Innovation is at the heart of the life sciences where firms spend up to 25% of their revenues on R&D. The last decades R&D productivity has declined, and open innovation has become a way to curb costs, shorten development times and reduce uncertainty in R&D through collaborations between large firms and university-based scientists (Sarah Gilbert’s Oxford team and Astra Zeneca) or biotech firms (BioNTech and Pfizer). Decisions about what technologies to develop in-house and which ones to out-source, and what partners to choose are essential for established firms; while intellectual property protection and commercialization partner choice are critical for smaller firms. Other essential decisions concern digitization and AI that offer cost savings both in R&D and manufacturing, but there is uncertainty about their exact benefits and when and what version to invest in.
This course is addressing innovation decisions from a strategic perspective. Learning about empirical regularities in how technologies evolve under competition will help you understand and make better-informed decisions in fast-paced R&D environments, both from a producer and a customer perspective.
The course addresses four large areas relevant for innovation in the life sciences: (1) Technology models that explain how technology evolves from discontinuities, into design competition and incremental stages with the objective to make better decisions about whether, when and what version of new technology to invest in. Life-sciences examples we discuss are machine learning and digitization’s roles in lab work and clinical testing, and technologies for production scaling. (2) Eco systems and different actors’ roles in the system. We discuss innovation sources such as university-based scientists, using the crowd, and collaboration between large and small firms. (3) Firm strategies with a special focus on the combination of intellectual property and the control of market access. How do you combine multiple IP tools to maximize invention protection? What is the best small firm entry option for a new product or service in, for example, MedTech? What possible collaboration strategies are there in your eco system? (4) Forecasting is essential when making investment decisions and we explore a broad portfolio of traditional and recent models (prediction markets and AI).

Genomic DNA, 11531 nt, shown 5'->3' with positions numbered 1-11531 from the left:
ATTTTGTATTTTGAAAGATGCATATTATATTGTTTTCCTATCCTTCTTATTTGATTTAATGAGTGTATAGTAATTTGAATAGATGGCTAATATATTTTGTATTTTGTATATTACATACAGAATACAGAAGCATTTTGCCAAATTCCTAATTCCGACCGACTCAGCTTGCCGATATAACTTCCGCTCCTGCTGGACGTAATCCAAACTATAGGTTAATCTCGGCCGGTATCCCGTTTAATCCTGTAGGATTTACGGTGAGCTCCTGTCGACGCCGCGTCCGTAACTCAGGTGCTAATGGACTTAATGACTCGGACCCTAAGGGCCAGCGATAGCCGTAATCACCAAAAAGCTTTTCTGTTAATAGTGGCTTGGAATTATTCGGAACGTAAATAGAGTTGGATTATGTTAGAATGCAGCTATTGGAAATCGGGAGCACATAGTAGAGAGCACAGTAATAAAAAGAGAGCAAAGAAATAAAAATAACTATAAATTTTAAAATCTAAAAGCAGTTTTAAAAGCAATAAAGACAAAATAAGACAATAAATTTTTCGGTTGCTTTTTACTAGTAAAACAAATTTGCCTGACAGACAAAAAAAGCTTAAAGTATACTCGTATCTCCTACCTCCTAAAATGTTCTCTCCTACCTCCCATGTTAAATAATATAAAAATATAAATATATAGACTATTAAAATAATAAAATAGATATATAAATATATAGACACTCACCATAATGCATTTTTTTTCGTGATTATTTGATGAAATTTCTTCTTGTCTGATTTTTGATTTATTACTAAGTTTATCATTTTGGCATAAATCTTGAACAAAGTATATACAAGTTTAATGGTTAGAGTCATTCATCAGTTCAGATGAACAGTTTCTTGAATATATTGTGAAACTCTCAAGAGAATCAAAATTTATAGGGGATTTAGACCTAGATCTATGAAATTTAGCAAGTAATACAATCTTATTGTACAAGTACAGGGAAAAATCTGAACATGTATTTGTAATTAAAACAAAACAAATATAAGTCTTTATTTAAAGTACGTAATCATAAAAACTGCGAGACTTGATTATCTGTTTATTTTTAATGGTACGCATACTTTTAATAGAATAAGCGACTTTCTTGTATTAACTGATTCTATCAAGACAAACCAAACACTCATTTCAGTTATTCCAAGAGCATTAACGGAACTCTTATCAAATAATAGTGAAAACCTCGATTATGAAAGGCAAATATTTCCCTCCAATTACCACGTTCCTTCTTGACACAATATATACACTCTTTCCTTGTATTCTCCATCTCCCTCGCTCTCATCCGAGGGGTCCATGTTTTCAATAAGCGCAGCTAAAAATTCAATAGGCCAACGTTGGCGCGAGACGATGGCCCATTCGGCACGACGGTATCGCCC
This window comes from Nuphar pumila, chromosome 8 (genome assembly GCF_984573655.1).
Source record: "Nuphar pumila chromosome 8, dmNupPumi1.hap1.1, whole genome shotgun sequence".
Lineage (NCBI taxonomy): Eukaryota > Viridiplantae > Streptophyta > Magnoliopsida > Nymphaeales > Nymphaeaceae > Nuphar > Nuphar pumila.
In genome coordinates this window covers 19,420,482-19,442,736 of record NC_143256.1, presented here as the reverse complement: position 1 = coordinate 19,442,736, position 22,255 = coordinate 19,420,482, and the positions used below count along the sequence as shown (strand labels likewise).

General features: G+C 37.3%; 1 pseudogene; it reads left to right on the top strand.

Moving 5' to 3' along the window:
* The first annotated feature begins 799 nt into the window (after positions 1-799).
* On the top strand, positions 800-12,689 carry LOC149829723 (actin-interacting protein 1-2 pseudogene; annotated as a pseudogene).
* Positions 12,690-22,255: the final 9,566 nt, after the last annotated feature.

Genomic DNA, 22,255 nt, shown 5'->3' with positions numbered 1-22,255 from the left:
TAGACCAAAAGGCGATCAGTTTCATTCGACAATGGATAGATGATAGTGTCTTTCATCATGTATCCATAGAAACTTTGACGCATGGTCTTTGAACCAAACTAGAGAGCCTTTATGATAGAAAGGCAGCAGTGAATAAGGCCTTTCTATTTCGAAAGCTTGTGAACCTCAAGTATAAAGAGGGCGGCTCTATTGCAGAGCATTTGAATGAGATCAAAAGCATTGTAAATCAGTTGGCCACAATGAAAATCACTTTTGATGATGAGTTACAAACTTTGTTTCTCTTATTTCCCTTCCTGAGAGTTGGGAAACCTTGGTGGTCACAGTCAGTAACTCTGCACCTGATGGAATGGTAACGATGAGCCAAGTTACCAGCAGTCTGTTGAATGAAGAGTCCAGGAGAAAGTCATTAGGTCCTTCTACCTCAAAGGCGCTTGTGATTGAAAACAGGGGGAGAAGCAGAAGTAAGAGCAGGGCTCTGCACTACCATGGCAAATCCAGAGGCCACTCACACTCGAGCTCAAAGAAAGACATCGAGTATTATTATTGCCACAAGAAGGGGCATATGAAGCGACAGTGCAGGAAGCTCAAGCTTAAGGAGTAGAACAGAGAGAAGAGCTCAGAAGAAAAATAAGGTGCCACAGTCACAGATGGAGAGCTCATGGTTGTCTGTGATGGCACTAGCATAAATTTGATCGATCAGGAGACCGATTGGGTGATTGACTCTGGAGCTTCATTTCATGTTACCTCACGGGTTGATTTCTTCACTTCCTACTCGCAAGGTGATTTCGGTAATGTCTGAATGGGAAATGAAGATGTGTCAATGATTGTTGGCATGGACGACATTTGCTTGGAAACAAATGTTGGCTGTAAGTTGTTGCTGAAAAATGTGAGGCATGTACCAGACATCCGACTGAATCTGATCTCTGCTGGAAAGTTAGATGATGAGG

Each day you apply course models to a burning problem your face at work or an innovation-related issue you want to explore more deeply in a tutorial session.
Key themes in the course
- Open vs. closed innovation approaches
- Open innovation management and processes
- Distributed sources of innovation
- Open innovation methods for outbound, inbound and coupled innovation processes
- Organizational antecedents of open innovation.
- Calculation of the value of innovation
Your learning outcome
- Develop a sound understanding of the open innovation approach
- How to effectively search across and collaborate with different sources of innovation (internal and external to an organization) to develop innovations
- Create and capture value in open innovation
- Design and implement open innovation activities in firms.
Who should attend this course
The course is relevant to managers from Pharma-, BioTech-, and MedTech-business, who are interested in influencing their workplaces and careers by gaining insights into different innovation practices.
Participants signed up for the specialization business development of the lifesciences are eligible for the course.